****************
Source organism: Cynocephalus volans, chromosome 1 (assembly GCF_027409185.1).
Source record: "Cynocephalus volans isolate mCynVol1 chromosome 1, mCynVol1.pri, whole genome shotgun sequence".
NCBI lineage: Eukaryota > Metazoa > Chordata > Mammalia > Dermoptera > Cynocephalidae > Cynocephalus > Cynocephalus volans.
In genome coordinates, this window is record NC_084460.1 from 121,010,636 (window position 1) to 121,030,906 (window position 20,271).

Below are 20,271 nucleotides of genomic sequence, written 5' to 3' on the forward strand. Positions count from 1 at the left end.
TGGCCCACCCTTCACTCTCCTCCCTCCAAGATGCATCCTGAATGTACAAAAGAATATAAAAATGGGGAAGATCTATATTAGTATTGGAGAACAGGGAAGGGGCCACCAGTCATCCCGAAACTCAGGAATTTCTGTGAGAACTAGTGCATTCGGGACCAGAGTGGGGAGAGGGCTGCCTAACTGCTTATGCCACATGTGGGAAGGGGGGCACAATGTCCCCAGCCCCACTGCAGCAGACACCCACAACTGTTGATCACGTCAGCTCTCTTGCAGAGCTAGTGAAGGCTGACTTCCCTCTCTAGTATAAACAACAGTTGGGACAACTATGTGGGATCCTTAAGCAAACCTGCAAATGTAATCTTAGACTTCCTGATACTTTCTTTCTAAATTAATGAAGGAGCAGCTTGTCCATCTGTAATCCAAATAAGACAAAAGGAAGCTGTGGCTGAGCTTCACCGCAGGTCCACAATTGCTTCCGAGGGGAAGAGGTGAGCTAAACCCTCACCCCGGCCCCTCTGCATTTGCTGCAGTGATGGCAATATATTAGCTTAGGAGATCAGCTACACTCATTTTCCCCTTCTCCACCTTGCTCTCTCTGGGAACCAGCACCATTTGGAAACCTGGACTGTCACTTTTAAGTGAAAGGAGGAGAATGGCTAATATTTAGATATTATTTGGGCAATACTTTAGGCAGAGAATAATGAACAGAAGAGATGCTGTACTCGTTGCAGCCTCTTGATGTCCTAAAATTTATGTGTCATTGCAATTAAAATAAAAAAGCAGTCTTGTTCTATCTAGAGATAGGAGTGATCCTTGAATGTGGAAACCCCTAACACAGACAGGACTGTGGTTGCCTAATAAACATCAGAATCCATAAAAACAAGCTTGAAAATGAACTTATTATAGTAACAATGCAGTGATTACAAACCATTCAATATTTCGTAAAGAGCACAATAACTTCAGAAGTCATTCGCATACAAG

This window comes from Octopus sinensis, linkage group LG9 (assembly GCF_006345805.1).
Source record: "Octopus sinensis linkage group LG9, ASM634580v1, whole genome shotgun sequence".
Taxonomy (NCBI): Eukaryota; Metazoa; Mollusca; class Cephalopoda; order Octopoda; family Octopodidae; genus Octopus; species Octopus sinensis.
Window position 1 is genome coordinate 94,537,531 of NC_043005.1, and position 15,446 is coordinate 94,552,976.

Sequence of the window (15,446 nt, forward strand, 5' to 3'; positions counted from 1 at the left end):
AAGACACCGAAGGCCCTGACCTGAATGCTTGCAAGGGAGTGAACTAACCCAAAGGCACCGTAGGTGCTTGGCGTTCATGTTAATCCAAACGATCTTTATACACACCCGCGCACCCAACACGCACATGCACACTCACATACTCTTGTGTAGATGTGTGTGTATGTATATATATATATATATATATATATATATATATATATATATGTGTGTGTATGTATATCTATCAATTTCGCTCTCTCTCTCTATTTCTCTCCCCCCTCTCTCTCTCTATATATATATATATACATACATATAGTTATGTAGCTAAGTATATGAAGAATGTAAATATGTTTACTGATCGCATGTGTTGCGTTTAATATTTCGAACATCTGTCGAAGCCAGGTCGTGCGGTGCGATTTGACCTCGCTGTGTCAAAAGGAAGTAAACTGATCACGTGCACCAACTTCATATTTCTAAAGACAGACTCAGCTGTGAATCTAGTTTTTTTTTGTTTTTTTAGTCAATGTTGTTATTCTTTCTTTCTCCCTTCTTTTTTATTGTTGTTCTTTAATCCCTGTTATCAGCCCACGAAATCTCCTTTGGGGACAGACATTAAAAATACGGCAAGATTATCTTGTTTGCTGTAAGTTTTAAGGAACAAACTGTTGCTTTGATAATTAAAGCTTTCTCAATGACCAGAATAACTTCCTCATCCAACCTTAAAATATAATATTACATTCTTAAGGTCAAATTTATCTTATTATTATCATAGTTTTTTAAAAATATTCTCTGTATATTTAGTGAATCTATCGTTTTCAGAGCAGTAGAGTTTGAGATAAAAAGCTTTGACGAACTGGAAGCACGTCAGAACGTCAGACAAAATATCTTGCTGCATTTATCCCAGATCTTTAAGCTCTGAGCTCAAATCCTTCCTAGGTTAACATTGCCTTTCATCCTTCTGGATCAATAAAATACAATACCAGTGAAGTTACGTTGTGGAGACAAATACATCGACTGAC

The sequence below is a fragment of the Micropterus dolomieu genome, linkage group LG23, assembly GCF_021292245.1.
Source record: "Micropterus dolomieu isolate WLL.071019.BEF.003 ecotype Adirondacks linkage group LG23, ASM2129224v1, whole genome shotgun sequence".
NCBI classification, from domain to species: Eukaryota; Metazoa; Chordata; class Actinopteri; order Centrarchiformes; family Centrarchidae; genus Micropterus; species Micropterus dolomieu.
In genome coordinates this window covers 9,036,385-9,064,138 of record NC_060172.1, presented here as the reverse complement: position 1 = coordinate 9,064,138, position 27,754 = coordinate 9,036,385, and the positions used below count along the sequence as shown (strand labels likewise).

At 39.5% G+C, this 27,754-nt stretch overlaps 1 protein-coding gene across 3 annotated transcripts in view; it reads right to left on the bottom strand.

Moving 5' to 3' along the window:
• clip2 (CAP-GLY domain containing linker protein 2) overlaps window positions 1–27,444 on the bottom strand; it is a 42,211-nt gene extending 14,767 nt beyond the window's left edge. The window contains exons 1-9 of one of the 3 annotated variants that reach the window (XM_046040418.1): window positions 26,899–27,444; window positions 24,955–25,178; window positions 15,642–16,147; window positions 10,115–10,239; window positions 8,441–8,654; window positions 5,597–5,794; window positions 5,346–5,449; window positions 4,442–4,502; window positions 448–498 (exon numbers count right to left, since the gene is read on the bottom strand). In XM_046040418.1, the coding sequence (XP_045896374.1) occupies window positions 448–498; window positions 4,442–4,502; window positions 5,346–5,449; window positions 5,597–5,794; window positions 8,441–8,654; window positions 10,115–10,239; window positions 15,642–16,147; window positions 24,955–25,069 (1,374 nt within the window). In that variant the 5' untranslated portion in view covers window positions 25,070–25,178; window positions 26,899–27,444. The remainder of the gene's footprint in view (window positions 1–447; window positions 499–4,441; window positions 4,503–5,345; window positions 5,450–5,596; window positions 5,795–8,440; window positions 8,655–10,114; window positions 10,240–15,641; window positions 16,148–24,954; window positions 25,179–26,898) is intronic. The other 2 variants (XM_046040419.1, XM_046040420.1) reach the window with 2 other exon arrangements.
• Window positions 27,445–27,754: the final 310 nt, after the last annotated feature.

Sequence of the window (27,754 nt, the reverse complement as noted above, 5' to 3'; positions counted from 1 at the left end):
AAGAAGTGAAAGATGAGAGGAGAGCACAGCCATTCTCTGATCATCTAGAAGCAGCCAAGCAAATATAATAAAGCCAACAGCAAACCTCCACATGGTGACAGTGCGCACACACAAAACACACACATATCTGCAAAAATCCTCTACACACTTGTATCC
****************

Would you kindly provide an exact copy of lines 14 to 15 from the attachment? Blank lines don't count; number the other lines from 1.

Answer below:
Source record: "Micropterus dolomieu isolate WLL.071019.BEF.003 ecotype Adirondacks linkage group LG23, ASM2129224v1, whole genome shotgun sequence".
NCBI classification, from domain to species: Eukaryota; Metazoa; Chordata; class Actinopteri; order Centrarchiformes; family Centrarchidae; genus Micropterus; species Micropterus dolomieu.